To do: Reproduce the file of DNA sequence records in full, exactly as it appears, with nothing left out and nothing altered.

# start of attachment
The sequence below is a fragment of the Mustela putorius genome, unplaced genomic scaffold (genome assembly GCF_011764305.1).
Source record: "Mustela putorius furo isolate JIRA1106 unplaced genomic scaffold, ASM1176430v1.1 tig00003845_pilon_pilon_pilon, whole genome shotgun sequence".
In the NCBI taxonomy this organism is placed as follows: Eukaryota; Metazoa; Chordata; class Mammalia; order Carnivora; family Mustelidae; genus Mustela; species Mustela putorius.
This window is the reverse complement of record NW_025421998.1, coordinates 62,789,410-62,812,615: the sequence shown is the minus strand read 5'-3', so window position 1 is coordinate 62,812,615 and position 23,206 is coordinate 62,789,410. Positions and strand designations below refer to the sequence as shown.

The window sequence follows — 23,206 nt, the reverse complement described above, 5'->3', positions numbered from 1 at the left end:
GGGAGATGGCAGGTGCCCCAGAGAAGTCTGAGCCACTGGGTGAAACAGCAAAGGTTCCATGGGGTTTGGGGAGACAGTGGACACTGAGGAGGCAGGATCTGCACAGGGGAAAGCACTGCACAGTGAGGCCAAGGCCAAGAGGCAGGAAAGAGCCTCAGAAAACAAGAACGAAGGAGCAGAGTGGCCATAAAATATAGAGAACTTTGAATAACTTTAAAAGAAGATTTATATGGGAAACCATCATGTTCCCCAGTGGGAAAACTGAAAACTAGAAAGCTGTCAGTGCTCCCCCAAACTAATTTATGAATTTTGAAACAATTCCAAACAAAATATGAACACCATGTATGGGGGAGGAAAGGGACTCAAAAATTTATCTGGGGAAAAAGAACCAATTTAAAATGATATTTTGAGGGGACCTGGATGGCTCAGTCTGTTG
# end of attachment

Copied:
The sequence below is a fragment of the Mustela putorius genome, unplaced genomic scaffold (genome assembly GCF_011764305.1).
Source record: "Mustela putorius furo isolate JIRA1106 unplaced genomic scaffold, ASM1176430v1.1 tig00003845_pilon_pilon_pilon, whole genome shotgun sequence".
In the NCBI taxonomy this organism is placed as follows: Eukaryota; Metazoa; Chordata; class Mammalia; order Carnivora; family Mustelidae; genus Mustela; species Mustela putorius.
This window is the reverse complement of record NW_025421998.1, coordinates 62,789,410-62,812,615: the sequence shown is the minus strand read 5'-3', so window position 1 is coordinate 62,812,615 and position 23,206 is coordinate 62,789,410. Positions and strand designations below refer to the sequence as shown.

The window sequence follows — 23,206 nt, the reverse complement described above, 5'->3', positions numbered from 1 at the left end:
GGGAGATGGCAGGTGCCCCAGAGAAGTCTGAGCCACTGGGTGAAACAGCAAAGGTTCCATGGGGTTTGGGGAGACAGTGGACACTGAGGAGGCAGGATCTGCACAGGGGAAAGCACTGCACAGTGAGGCCAAGGCCAAGAGGCAGGAAAGAGCCTCAGAAAACAAGAACGAAGGAGCAGAGTGGCCATAAAATATAGAGAACTTTGAATAACTTTAAAAGAAGATTTATATGGGAAACCATCATGTTCCCCAGTGGGAAAACTGAAAACTAGAAAGCTGTCAGTGCTCCCCCAAACTAATTTATGAATTTTGAAACAATTCCAAACAAAATATGAACACCATGTATGGGGGAGGAAAGGGACTCAAAAATTTATCTGGGGAAAAAGAACCAATTTAAAATGATATTTTGAGGGGACCTGGATGGCTCAGTCTGTTG